Serum adiponectin levels significantly increased post-intervention in all the study patients, which is consistent with results reported in recent studies [10, 13, 14, 22]. However, although there were few reports showing decreases or no changes in serum myostatin levels following weight maintenance programs and exercise in recent studies [7, 9, 11, 12], this level did increase after weight loss in our study. We also analyzed differences in parameters between < 5% or > 5% weight loss and showed that serum myostatin levels significantly increased after weight loss in both groups, regardless of the amount of weight lost. In our previous cross-sectional study, we reported that serum myostatin positively correlated with skeletal muscle/body weight but not with absolute skeletal muscle mass [2]. We interpreted this finding to mean that myostatin levels are controlled in relation to skeletal muscle mass per body weight, to prevent overgrowth of skeletal muscle. In our longitudinal study, the change in myostatin was negatively associated with changes in skeletal muscle indicators; therefore, it is important to suppress an increase in myostatin to prevent the loss of skeletal muscle mass in a weight loss program. Therefore, we evaluated the serum myostatin level pre- and post-intervention and consider that awareness of specific changes in body composition during obesity weight loss treatment may guide optimal weight loss treatment strategies in preventing loss of skeletal muscle mass and decreasing body fat mass.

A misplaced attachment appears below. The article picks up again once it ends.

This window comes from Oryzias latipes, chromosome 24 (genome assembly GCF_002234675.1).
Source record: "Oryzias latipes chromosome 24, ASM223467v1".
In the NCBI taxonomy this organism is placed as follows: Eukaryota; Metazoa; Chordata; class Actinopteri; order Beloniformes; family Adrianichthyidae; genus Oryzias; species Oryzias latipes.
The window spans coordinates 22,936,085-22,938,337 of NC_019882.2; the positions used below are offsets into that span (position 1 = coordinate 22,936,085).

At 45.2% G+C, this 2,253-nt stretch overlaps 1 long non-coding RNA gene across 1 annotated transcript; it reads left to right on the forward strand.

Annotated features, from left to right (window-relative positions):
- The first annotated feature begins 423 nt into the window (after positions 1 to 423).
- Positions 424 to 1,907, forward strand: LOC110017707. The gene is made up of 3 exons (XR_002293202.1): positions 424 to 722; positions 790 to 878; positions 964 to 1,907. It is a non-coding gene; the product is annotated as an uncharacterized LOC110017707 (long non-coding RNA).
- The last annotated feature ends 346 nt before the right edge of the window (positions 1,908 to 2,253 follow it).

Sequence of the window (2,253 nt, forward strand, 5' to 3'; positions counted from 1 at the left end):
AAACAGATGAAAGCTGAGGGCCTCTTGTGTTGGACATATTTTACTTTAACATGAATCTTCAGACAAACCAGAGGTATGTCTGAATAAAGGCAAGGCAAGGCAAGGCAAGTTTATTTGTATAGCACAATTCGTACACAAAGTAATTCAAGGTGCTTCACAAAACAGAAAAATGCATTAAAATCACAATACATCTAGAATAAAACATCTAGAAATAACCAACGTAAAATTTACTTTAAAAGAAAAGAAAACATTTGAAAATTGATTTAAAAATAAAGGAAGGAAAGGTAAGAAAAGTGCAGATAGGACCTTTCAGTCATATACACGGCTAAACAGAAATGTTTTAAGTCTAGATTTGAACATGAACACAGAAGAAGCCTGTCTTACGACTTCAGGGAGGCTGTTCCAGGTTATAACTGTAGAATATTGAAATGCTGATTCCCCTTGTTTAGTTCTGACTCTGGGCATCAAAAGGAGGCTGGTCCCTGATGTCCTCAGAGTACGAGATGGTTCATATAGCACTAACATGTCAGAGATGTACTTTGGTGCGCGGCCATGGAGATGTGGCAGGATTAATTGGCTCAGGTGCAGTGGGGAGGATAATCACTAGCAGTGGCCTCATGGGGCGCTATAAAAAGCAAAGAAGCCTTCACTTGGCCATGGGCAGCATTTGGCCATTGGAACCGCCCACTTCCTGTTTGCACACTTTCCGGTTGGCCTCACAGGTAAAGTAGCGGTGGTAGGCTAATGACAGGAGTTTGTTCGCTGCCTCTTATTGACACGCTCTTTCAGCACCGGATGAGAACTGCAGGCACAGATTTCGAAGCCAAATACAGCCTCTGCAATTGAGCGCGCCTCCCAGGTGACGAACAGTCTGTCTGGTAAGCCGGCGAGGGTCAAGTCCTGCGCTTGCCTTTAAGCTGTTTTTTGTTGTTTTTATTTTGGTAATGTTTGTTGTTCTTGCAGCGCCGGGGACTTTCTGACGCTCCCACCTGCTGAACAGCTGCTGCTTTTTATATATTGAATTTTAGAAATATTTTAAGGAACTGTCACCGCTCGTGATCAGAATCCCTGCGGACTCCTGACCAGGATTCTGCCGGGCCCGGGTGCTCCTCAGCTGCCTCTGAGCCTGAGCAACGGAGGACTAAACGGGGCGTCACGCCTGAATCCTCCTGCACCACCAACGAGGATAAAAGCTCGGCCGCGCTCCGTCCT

We hypothesized that changes in myostatin and adiponectin levels would affect the degree of weight loss, but we found no relationship between myostatin and adiponectin levels and weight loss. Therefore, we analyzed the relationship between myostatin and adiponectin levels and the rate of LBM divided by body weight using all the data. Changes in myostatin levels also negatively correlated with changes in adiponectin levels in our study. Additionally, we found that a change in the adiponectin level was an independent predictor of change in the myostatin level. Changes in myostatin and adiponectin levels due to weight loss might be interrelated, and myostatin might have influenced the change in LBM/body weight. Adiponectin, an important adipocytokine produced mainly by adipocytes, protects against a variety of obesity-related medical conditions. Adiponectin is inversely correlated with obesity and is tightly regulated at the transcriptional and translational levels. Myostatin has a considerable effect on the growth and development of skeletal muscle, such that genetic deletions or mutations in the myostatin gene cause a dramatic increase in skeletal muscle mass and a decrease in fat mass [23]. Adiponectin works in concert with other important hormones including insulin, leptin, and various cytokines [24], and certain myokines and adipokines interact with each other [25]. However, the extent of any cross-talk between myostatin and adiponectin has not been clarified. Some studies have reported findings concerning myostatin and adiponectin [26, 27]; recent data suggests cross-talk between myostatin-induced Smad2/3 and adiponectin-induced AMP-activated kinase/peroxisome proliferator-activated receptor α pathways [26]. Another study in mice showed that myostatin affects adipocyte formation both in vitro and in vivo [27]. Although the mechanisms involved in the relationship between myostatin and adiponectin was unclear in our study, these recent reports help to understand the mechanisms involved in our results. It is necessary to suppress myostatin secretion to prevent loss of skeletal muscle mass owing to weight loss treatment. Reducing or suppressing an increase in myostatin secretion can be expected to contribute to an increase in energy expenditure through preventing skeletal muscle atrophy, leading to the enhancement of secondary fat metabolism and changes in systemic fat and glucose metabolism. As a result, adiponectin secretion increased, and the changes in myostatin and adiponectin levels appeared to show a negative correlation in this study. One advantage of our study was that our clinical data findings indicated that myostatin and adiponectin showed potential cross-talk, which might affect lean mass in individuals with obesity undergoing a weight loss program. This finding might be informative in creating an optimal weight loss program through encouraging an evaluation of serum myostatin and adiponectin levels in clinical practice.